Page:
by Bernard Ott
Ott provides an introduction to European mission training schools and a look at the challenges that face evangelical theological educators.
The Oxford Center for Mission Studies, P.O. Box 70, Oxford, OX2 6HB England, 382 pages, £24.99.
—Reviewed by Robert W. Ferris, academic dean, associate dean for doctoral programs, Columbia Biblical Seminary, Columbia, South Carolina.
Ott provides an introduction to European mission training schools and a look at the challenges that face evangelical theological educators. Chris Sugden describes Beyond Fragmentation as “a cold bath of realism.” A cold bath it is; EMQ readers may find it a bath of radicalism, however, rather than realism.
The Konferenz Bibeltreuer Ausbildungsstätten (KBA), made up of thirty-six evangelical Bible schools in Germany and Switzerland, is the focus of Ott’s study. His objective is “to synthesise the global and ecumenical paradigm shifts in mission theology [and]…theological education” (7).
To set the context, Ott provides a helpful history of the development of evangelical Bible schools in German-speaking Europe. Since formal theological education in Germany and Switzerland is controlled by predominantly liberal university faculties, the KBA schools have sprung from “those strands of Christianity in which the Bible, personal spirituality and missionary zeal were kept alive” (291). In recent decades, the schools have also been shaped by contact with North American missionaries, international congresses on the church and mission and response to developments within the World Council of Churches.
Ott’s review of paradigm shifts in mission theology and theological education relies heavily on David Bosch and Edward Farley. He concludes that faculties of the schools, “do not really accept two basic realities of our time: (a) the reality that the traditional Western concept of truth has collapsed; and (b) the reality of the diversity of the church in its ecumenical and global scope living in various cultural contexts” (292).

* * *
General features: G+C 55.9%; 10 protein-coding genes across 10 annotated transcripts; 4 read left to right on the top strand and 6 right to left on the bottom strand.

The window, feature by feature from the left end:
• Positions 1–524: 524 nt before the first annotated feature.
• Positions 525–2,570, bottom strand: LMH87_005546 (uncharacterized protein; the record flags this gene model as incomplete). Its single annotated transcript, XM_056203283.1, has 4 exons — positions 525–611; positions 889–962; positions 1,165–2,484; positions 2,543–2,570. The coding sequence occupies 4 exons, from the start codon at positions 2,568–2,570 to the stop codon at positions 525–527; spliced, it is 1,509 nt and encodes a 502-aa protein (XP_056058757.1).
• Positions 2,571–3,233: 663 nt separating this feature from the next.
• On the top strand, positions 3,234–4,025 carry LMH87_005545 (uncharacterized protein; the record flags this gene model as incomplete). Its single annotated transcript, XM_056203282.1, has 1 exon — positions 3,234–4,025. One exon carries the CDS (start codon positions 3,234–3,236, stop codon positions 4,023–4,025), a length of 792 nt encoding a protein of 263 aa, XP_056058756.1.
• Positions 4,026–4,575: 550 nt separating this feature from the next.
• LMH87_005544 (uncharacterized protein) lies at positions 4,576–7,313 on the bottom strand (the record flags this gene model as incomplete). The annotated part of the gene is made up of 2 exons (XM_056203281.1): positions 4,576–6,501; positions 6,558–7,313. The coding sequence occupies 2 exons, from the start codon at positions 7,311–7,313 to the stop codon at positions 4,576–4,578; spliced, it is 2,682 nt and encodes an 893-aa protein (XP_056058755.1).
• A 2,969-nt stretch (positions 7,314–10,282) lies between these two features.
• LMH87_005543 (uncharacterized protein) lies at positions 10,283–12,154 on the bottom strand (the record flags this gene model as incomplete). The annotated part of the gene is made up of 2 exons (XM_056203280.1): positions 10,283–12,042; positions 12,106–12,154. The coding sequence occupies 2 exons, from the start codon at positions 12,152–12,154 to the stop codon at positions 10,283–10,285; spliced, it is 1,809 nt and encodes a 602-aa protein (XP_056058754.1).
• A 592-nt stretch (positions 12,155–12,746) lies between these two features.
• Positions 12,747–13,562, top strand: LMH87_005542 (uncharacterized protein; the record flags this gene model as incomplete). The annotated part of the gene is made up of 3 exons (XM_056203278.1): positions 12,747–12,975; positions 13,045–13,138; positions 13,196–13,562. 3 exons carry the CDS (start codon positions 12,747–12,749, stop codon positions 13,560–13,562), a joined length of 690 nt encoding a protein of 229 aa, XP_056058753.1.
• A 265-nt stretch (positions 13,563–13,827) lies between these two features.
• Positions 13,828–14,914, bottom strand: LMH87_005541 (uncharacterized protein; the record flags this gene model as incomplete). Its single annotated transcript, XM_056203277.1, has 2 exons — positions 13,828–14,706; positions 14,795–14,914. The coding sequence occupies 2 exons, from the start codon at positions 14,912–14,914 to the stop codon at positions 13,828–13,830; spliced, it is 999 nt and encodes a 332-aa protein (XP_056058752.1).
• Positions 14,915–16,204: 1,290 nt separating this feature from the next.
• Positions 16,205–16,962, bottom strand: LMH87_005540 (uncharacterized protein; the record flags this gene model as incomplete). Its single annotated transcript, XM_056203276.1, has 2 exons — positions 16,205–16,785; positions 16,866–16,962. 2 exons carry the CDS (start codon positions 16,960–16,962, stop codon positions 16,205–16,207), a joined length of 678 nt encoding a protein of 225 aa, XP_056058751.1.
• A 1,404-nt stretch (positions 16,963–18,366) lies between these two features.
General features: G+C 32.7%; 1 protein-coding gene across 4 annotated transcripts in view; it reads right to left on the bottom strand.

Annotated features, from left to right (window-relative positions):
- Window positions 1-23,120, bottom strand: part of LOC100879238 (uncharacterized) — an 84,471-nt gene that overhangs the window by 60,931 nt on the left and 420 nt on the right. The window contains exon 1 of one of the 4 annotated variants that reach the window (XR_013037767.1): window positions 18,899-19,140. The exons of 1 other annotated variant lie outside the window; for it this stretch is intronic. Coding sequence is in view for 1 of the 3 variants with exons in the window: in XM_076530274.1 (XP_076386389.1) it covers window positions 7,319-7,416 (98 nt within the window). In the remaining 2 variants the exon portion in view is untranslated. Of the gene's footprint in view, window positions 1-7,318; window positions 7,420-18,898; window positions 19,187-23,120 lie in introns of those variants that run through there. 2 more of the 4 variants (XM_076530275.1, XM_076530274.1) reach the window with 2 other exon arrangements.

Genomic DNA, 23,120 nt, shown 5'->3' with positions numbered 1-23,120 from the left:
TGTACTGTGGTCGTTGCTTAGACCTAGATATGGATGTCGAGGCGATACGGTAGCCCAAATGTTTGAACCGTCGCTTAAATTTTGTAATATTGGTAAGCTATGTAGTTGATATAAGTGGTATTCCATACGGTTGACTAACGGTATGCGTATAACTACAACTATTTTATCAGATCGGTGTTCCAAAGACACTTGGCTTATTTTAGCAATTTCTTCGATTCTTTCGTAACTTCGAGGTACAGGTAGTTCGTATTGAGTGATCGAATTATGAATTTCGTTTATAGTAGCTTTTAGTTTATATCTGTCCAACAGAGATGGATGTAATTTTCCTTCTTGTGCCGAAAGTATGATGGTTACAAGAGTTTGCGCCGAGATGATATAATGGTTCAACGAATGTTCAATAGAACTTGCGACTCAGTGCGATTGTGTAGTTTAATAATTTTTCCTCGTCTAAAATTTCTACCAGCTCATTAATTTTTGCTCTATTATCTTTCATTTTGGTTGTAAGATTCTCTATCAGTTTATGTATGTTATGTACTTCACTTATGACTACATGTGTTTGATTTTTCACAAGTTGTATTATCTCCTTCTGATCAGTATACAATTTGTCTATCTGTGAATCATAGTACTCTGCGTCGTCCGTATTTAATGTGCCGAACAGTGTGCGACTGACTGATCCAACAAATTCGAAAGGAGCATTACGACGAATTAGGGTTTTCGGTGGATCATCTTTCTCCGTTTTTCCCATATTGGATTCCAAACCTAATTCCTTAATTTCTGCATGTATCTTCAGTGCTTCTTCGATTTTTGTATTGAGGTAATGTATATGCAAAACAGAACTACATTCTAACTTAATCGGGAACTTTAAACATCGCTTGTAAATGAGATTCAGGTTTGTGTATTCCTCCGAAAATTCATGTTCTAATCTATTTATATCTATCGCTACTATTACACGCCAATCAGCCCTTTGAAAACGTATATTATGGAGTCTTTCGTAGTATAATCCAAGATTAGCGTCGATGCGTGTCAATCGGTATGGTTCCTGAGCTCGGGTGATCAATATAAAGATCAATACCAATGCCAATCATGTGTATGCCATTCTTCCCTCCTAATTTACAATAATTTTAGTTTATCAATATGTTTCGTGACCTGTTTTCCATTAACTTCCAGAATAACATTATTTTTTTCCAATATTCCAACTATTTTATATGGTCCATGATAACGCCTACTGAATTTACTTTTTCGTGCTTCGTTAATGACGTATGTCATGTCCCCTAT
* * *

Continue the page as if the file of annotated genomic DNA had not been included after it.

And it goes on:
Ott is right to be concerned that curricula of Bible and missionary training lack integration and wholeness. He is justified in calling for adoption of instructional methods that reflect a fresh understanding of adult learning. And his call to move missiology from the periphery to the center of the training curriculum will resonate well with EMQ readers.
Readers may respond differently, however, to Ott’s theological perspective. He calls KBA schools to abandon their resistance to “a hermeneutical and epistemological shift” from “truth as a given set of propositional doctrinal statements” to “truth as something which has to be discovered in a particular context” (274). Transcending this barrier provides openness to “contextual theologizing,” to reassessing the role of proclamation and faith in salvation, and to acknowledging divine revelatory presence in non-Christian religions (310).
There is a lot at stake here! Ott serves as academic dean of Theologisches Seminar Bienenberg, a KBA school. Is this book a harbinger of coming shifts within German evangelical missions training? Perhaps not. It does merit the attention of all missiologists, however, and summons biblical response from European evangelical missions educators.
Check these titles:
Banks, Robert. 1999. Reenvisioning Theological Education: Exploring a Missional Alternative to Current Models. Grand Rapids, Mich.: Eerdmans.
Elmer, Duane and Lois McKinney, eds. 1996. With an Eye on the Future: Development and Mission in the 21st Century. Monrovia, Calif.: MARC.
Harley, C. David. 2000. Training: The History of All Nations Christian College. Zoetermeer, Netherlands: Boekencentrum.
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